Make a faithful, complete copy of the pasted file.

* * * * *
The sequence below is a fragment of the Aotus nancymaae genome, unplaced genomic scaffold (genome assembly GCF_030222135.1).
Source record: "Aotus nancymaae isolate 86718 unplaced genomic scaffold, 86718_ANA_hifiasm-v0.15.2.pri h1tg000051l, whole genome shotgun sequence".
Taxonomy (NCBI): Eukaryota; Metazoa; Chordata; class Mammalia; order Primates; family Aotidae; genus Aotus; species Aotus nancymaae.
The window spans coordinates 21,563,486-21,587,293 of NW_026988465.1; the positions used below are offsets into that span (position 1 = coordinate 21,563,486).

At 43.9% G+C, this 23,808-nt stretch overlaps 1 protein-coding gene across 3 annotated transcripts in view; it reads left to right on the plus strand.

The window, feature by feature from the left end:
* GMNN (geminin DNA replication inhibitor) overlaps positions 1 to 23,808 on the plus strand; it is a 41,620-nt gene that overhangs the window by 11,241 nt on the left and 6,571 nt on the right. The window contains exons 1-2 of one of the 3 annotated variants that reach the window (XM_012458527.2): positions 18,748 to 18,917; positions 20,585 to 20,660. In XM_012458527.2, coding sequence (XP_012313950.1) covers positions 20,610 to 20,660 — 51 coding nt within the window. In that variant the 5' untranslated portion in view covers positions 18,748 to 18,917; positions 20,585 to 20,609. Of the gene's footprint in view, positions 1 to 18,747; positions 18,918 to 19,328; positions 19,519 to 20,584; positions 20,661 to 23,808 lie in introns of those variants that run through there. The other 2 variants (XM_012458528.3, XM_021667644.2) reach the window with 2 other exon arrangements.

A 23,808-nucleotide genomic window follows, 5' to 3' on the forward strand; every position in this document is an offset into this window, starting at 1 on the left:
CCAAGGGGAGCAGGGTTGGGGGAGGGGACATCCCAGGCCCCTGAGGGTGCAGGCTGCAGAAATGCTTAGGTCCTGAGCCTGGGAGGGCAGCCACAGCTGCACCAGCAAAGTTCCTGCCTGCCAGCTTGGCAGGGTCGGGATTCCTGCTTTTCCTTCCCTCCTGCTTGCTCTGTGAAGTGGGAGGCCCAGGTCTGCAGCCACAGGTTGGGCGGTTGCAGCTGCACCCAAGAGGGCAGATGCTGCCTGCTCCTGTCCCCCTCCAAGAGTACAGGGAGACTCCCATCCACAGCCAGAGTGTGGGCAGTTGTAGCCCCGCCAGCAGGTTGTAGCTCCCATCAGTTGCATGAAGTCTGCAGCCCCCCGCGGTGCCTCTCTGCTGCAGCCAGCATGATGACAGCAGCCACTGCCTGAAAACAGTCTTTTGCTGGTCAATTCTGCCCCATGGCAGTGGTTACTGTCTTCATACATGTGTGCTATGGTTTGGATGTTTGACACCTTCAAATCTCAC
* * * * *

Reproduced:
The sequence below is a fragment of the Aotus nancymaae genome, unplaced genomic scaffold (genome assembly GCF_030222135.1).
Source record: "Aotus nancymaae isolate 86718 unplaced genomic scaffold, 86718_ANA_hifiasm-v0.15.2.pri h1tg000051l, whole genome shotgun sequence".
Taxonomy (NCBI): Eukaryota; Metazoa; Chordata; class Mammalia; order Primates; family Aotidae; genus Aotus; species Aotus nancymaae.
The window spans coordinates 21,563,486-21,587,293 of NW_026988465.1; the positions used below are offsets into that span (position 1 = coordinate 21,563,486).

At 43.9% G+C, this 23,808-nt stretch overlaps 1 protein-coding gene across 3 annotated transcripts in view; it reads left to right on the plus strand.

The window, feature by feature from the left end:
* GMNN (geminin DNA replication inhibitor) overlaps positions 1 to 23,808 on the plus strand; it is a 41,620-nt gene that overhangs the window by 11,241 nt on the left and 6,571 nt on the right. The window contains exons 1-2 of one of the 3 annotated variants that reach the window (XM_012458527.2): positions 18,748 to 18,917; positions 20,585 to 20,660. In XM_012458527.2, coding sequence (XP_012313950.1) covers positions 20,610 to 20,660 — 51 coding nt within the window. In that variant the 5' untranslated portion in view covers positions 18,748 to 18,917; positions 20,585 to 20,609. Of the gene's footprint in view, positions 1 to 18,747; positions 18,918 to 19,328; positions 19,519 to 20,584; positions 20,661 to 23,808 lie in introns of those variants that run through there. The other 2 variants (XM_012458528.3, XM_021667644.2) reach the window with 2 other exon arrangements.

A 23,808-nucleotide genomic window follows, 5' to 3' on the forward strand; every position in this document is an offset into this window, starting at 1 on the left:
CCAAGGGGAGCAGGGTTGGGGGAGGGGACATCCCAGGCCCCTGAGGGTGCAGGCTGCAGAAATGCTTAGGTCCTGAGCCTGGGAGGGCAGCCACAGCTGCACCAGCAAAGTTCCTGCCTGCCAGCTTGGCAGGGTCGGGATTCCTGCTTTTCCTTCCCTCCTGCTTGCTCTGTGAAGTGGGAGGCCCAGGTCTGCAGCCACAGGTTGGGCGGTTGCAGCTGCACCCAAGAGGGCAGATGCTGCCTGCTCCTGTCCCCCTCCAAGAGTACAGGGAGACTCCCATCCACAGCCAGAGTGTGGGCAGTTGTAGCCCCGCCAGCAGGTTGTAGCTCCCATCAGTTGCATGAAGTCTGCAGCCCCCCGCGGTGCCTCTCTGCTGCAGCCAGCATGATGACAGCAGCCACTGCCTGAAAACAGTCTTTTGCTGGTCAATTCTGCCCCATGGCAGTGGTTACTGTCTTCATACATGTGTGCTATGGTTTGGATGTTTGACACCTTCAAATCTCAC